Sunday, November 3, 2013

Criticism of a Citation from Saint Augustine's 'De Genesi ad litteram'

Last week I was engaged in a debate concerning polygenism. I criticized and ridiculed the scientific establishment more than once. In reaction one of my opponents cited Saint Augustine (argued from authority). The citation comes from Chapter 19 of “De Genesi ad litteram” (“A Literal Commentary on Genesis”). It was funny because if I recall correctly Galileo used the same citation to quiet his opponents. What I read from his use of this citation is that I was an ignorant peasant because I had criticized modern mainstream science. 

So now lets look at this citation and see if it holds up to critical reasoning and rational analysis. Be forewarned, I do not take too kindly to use of this quote in context to the 21st century. Recall Augustine lived at the end of the 4th century and beginning of the 5th century.

“Non-Christians know something about the earth, the heavens, and the other elements of this world, about the motion and orbit of the stars and even their size and relative positions, about the predictable eclipses of the sun and moon, the cycles of the years and the seasons, about the kinds of animals, shrubs, stones, and so forth, and this knowledge they hold to as being certain from reason and experience."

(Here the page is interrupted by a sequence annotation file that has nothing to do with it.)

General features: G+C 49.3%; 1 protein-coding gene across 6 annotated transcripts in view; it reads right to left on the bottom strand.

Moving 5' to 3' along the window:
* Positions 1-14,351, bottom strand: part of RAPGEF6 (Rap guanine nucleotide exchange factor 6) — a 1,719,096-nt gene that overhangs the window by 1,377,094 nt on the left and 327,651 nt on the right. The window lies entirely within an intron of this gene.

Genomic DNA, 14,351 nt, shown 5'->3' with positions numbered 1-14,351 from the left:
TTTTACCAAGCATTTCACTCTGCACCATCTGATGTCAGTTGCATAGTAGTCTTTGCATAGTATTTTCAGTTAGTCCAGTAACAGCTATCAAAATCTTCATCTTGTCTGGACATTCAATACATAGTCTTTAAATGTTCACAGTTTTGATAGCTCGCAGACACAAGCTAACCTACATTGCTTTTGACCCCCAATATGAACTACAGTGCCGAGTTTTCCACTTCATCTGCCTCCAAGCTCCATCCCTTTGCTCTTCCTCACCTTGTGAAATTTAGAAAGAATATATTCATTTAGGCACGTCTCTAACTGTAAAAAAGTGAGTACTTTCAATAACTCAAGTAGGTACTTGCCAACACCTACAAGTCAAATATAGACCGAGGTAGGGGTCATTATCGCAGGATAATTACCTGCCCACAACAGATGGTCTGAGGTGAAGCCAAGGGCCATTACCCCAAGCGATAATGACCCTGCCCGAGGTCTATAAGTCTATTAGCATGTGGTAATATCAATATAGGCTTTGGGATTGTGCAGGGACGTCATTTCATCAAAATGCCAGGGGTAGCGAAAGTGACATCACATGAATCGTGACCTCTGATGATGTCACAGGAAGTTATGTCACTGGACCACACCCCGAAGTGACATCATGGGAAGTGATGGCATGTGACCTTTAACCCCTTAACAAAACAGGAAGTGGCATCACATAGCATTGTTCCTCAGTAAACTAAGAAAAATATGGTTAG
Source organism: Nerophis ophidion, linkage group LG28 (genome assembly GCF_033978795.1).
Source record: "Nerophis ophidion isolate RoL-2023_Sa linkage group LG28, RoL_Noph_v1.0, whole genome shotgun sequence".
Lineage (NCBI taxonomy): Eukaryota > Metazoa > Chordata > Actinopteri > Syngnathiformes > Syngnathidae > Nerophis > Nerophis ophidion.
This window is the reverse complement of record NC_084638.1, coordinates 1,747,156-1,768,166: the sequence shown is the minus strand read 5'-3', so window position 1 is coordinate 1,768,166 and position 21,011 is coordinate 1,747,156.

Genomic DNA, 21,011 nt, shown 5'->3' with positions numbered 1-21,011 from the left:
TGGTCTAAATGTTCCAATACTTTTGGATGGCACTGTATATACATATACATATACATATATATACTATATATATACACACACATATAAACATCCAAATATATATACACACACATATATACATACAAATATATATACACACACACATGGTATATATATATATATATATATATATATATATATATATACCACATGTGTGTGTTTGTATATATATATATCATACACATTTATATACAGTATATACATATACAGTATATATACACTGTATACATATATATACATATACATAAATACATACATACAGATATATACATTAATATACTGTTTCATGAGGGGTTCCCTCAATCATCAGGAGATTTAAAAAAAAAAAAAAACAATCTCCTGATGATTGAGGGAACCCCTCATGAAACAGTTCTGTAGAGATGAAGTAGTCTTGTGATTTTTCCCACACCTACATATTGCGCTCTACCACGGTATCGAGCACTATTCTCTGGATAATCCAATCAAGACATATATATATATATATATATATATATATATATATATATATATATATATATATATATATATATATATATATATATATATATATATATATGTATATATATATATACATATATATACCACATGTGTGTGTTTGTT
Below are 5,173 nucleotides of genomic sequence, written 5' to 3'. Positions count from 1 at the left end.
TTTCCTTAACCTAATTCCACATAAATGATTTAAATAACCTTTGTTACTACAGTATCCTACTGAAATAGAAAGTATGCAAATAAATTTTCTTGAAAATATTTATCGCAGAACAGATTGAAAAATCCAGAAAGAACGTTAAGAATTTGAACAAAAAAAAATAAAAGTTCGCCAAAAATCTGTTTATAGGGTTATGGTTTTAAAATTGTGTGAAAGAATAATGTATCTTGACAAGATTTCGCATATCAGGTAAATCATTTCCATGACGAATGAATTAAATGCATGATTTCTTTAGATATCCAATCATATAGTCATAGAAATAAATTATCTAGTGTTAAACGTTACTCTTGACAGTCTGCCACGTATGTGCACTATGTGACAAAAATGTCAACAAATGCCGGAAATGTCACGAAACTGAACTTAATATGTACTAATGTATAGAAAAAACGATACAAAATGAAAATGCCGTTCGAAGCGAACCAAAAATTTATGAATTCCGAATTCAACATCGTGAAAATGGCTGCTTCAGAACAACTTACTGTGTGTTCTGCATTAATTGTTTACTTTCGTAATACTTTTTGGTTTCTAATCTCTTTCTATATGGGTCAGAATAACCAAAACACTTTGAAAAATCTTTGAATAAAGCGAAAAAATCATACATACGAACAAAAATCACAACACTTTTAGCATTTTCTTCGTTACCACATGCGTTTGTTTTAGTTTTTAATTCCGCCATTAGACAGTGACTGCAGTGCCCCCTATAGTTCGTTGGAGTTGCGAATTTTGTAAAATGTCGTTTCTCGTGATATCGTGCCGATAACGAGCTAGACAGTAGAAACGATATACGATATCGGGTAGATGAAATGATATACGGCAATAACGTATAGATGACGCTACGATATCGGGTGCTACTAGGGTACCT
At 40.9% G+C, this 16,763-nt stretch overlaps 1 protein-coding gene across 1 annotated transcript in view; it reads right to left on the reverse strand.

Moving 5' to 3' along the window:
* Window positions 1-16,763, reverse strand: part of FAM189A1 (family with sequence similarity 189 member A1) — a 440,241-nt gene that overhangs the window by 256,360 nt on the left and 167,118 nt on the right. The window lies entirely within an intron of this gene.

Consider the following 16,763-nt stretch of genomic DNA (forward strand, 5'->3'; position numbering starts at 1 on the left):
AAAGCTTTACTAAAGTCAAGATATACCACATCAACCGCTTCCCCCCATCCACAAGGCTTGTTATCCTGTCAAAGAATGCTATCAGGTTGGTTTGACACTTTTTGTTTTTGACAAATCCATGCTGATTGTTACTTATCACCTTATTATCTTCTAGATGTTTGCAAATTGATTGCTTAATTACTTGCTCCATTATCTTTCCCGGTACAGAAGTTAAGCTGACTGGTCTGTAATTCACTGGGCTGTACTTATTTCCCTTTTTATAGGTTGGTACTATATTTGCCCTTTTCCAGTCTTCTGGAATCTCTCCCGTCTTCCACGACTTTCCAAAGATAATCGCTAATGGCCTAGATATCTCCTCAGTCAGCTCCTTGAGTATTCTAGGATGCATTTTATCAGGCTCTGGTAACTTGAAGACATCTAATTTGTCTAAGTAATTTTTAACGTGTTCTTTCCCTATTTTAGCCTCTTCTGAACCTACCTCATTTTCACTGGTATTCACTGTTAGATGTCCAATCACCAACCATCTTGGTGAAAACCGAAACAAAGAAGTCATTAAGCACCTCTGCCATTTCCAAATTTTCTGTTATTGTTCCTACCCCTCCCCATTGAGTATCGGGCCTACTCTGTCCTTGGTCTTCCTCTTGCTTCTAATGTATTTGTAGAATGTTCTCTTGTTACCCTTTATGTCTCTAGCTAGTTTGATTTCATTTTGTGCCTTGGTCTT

Their assumed 'knowledge' was not put to the test. They thought that the Sun and stars orbited the Earth. Their elements were air, water, earth, fire and aether!!! Their categories (kinds) were destroyed and replaced by modern categories. They were certain that the Earth was flat. Only arrogant humans are certain of their scientific facts.  Their experiences were later proven to be lies. So you see there is an underlying contradiction here. Saint Augustine puts out a contradiction without even knowing it!!! Poof goes this entire citation. It has no value. 

"Now, it is a disgraceful and dangerous thing for a nonbeliever to hear a Christian, presumably giving the meaning of Holy Scripture, talking nonsense on these topics; and we should take all means to prevent such an embarrassing situation, in which people show up vast ignorance in a Christian and laugh it to scorn.